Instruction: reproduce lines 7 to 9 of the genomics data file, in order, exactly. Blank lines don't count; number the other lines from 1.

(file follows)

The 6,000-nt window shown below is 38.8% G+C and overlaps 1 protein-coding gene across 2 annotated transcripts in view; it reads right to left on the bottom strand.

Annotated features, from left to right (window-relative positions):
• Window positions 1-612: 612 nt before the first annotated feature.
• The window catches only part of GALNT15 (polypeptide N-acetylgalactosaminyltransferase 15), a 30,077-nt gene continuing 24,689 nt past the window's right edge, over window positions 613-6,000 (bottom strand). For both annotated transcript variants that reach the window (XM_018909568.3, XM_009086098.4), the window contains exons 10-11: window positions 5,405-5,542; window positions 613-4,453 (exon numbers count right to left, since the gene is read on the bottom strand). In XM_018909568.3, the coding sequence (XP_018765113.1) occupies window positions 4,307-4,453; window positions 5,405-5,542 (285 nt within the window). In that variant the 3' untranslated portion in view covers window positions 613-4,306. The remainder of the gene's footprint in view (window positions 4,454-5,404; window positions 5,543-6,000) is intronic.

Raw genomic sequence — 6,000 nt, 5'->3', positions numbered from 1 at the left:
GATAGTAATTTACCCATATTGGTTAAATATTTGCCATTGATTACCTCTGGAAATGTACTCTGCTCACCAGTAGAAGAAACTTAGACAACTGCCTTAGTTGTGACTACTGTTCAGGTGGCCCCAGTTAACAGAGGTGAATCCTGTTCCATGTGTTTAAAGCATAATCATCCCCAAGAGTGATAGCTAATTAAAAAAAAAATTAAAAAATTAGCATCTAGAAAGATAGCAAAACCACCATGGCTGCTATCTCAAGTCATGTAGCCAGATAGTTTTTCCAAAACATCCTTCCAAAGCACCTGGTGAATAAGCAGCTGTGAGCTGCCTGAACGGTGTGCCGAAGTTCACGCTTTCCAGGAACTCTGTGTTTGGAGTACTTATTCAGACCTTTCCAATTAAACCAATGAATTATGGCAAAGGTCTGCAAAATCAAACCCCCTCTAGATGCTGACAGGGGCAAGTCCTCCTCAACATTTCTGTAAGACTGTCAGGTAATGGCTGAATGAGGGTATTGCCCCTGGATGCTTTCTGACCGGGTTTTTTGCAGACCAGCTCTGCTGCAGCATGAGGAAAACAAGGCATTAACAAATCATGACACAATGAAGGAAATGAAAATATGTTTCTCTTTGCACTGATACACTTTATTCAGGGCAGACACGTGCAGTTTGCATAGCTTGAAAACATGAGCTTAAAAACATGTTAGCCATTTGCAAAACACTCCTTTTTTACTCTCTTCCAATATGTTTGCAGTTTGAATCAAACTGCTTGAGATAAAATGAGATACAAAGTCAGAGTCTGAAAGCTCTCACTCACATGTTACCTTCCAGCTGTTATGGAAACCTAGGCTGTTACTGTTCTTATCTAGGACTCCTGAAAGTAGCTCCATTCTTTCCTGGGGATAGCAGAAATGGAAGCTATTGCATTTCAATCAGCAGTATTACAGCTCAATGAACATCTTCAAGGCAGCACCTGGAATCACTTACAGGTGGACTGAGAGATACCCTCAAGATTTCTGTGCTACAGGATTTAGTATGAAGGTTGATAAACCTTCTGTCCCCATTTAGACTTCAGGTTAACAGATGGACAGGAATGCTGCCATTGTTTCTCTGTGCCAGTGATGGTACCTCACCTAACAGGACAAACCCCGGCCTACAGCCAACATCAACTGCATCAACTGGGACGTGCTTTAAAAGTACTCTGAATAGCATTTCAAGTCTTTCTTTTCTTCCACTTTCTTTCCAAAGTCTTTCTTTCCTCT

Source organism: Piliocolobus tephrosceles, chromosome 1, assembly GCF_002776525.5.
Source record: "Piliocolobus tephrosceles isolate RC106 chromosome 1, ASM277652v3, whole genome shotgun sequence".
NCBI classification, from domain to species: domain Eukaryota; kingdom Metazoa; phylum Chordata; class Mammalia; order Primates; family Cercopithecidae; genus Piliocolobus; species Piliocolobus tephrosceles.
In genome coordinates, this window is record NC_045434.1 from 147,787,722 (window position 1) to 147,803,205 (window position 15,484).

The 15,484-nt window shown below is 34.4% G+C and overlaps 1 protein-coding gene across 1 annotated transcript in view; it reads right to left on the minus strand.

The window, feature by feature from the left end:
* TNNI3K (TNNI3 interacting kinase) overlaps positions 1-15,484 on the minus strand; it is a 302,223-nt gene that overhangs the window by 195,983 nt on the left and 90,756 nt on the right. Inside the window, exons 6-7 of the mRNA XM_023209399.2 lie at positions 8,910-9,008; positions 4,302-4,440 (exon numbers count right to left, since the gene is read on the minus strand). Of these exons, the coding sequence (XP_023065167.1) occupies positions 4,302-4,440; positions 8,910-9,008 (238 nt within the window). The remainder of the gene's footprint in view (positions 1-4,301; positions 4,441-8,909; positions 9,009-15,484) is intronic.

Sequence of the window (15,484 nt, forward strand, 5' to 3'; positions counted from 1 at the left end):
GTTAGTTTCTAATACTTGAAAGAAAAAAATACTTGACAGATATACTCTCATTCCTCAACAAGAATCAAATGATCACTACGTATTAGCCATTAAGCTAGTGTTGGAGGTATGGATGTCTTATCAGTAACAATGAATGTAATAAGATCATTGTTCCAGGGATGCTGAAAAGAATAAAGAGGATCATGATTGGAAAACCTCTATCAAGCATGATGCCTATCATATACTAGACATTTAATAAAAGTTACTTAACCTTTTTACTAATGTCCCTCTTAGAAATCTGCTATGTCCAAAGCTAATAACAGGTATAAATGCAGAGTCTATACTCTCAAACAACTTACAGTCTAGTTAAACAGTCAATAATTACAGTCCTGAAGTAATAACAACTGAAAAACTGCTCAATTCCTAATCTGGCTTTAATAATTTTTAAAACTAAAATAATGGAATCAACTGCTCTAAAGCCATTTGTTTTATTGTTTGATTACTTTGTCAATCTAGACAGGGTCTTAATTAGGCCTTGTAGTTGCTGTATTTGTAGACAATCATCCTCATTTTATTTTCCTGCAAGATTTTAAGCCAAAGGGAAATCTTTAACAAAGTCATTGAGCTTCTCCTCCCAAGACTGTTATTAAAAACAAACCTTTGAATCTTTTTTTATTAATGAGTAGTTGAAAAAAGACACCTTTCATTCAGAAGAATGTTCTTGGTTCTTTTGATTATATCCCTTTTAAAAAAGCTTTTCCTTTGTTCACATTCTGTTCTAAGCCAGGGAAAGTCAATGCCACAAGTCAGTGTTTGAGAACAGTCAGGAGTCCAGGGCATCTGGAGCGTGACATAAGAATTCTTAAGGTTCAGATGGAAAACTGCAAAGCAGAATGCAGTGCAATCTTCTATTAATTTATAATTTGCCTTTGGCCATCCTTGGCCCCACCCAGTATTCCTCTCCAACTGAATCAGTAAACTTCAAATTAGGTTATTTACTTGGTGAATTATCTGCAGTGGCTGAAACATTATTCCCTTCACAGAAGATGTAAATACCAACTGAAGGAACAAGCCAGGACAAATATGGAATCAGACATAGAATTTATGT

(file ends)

Source organism: Piliocolobus tephrosceles, chromosome 1, assembly GCF_002776525.5.
Source record: "Piliocolobus tephrosceles isolate RC106 chromosome 1, ASM277652v3, whole genome shotgun sequence".
NCBI classification, from domain to species: domain Eukaryota; kingdom Metazoa; phylum Chordata; class Mammalia; order Primates; family Cercopithecidae; genus Piliocolobus; species Piliocolobus tephrosceles.